The previously discussed concept of connected asset lifecycle management provides new insights into product usage, which can be leveraged to make servitization much more efficient for the supplier—for instance, by using remote condition monitoring instead of costly onsite equipment checks.
New IoT-based digital services could create completely new service models, in which a predictive maintenance solution can be used to sell improved service-level agreements (SLAs) with greater guaranteed uptime, for example.
All of the approaches just discussed—from connected asset lifecycle management to servitization—have a common prerequisite: manufacturers must adopt an operator approach in order to implement them successfully. This is something that should not be underestimated, because it requires a completely different infrastructure, organizational setup, and set of processes from those found in a traditional manufacturing business. Operating an IoT-based service is not just a technical challenge; operational considerations can go far beyond the operation of an IT service infrastructure.
For example, the eCall service discussed later not only requires the operation of an IT infrastructure that can accept and process incoming distress signals from vehicles on the road; it also requires a physical business operation, mainly in the form of a call center that can receive incoming distress calls from drivers and ensure that these calls are answered in the right language, among other considerations.
Another example is provided by the real-time car-sharing services that we will discuss later. These services need an efficient fleet management process and service structure, which a manufacturer may not be able to establish and operate alone. For instance, it is no coincidence that BMW set up a joint venture with car rental company Sixt to operate the DriveNow service. It is clear that BMW is relying on Sixt’s experience in operating a very large fleet of rental cars and car rental stations and in managing customer relationships.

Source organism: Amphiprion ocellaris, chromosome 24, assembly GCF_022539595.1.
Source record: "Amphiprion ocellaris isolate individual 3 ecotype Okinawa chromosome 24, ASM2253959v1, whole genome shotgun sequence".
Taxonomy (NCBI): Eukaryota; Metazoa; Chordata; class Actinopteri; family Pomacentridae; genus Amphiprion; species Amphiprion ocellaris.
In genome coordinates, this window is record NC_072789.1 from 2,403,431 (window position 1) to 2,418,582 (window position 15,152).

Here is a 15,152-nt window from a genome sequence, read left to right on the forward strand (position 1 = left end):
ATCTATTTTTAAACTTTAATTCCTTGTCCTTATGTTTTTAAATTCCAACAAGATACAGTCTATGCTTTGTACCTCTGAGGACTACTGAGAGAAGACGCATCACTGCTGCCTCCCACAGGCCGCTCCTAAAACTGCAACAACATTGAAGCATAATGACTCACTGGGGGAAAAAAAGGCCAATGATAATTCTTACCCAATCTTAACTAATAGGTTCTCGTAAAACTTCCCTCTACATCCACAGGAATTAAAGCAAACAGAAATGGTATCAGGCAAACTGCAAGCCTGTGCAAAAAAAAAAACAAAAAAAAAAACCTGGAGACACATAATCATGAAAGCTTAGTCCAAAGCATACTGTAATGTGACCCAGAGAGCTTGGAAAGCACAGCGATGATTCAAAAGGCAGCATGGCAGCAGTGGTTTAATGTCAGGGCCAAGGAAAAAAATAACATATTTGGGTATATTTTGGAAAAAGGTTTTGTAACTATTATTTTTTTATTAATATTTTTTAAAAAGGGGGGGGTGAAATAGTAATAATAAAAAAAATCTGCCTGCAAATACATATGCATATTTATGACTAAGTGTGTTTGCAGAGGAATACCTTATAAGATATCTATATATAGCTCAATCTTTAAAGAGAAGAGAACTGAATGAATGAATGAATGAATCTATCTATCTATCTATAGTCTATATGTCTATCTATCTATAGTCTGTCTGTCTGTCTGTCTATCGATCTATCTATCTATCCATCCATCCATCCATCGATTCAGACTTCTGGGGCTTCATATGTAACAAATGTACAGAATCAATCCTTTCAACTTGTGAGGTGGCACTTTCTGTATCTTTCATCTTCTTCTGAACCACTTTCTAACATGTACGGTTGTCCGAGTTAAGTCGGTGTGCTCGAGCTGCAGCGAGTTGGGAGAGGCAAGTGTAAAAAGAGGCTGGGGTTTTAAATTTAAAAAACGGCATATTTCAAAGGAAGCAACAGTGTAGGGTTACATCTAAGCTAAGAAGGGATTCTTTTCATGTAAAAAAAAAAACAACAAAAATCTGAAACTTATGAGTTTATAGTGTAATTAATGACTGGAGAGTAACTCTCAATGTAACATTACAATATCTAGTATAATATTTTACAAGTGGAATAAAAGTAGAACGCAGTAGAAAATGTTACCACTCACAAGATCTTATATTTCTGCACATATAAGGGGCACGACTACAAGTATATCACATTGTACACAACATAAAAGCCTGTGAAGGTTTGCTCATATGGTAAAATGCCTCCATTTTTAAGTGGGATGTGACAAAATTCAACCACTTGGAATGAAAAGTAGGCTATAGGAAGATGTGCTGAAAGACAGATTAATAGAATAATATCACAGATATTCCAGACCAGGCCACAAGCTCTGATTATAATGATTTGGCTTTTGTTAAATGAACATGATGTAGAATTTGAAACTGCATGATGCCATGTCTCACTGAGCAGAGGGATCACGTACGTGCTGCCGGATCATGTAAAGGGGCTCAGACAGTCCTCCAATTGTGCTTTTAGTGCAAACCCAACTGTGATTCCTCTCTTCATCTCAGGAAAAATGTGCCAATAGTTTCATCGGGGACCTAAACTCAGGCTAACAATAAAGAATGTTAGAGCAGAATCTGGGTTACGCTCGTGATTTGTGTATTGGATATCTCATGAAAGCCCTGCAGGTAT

Another interesting industry with a wealth of operator experience that may be hugely relevant to the IoT is the telecommunications industry. Few other sectors have as much experience in running an organization and infrastructure that supports millions of distributed, intelligent, connected devices with advanced backend services. Moreover, this industry has a great deal of experience in managing firmware and application updates for remote devices such as smartphones.
For companies striving to conquer the IoT, it will be vital to learn from these kinds of examples in their transition toward becoming service operators.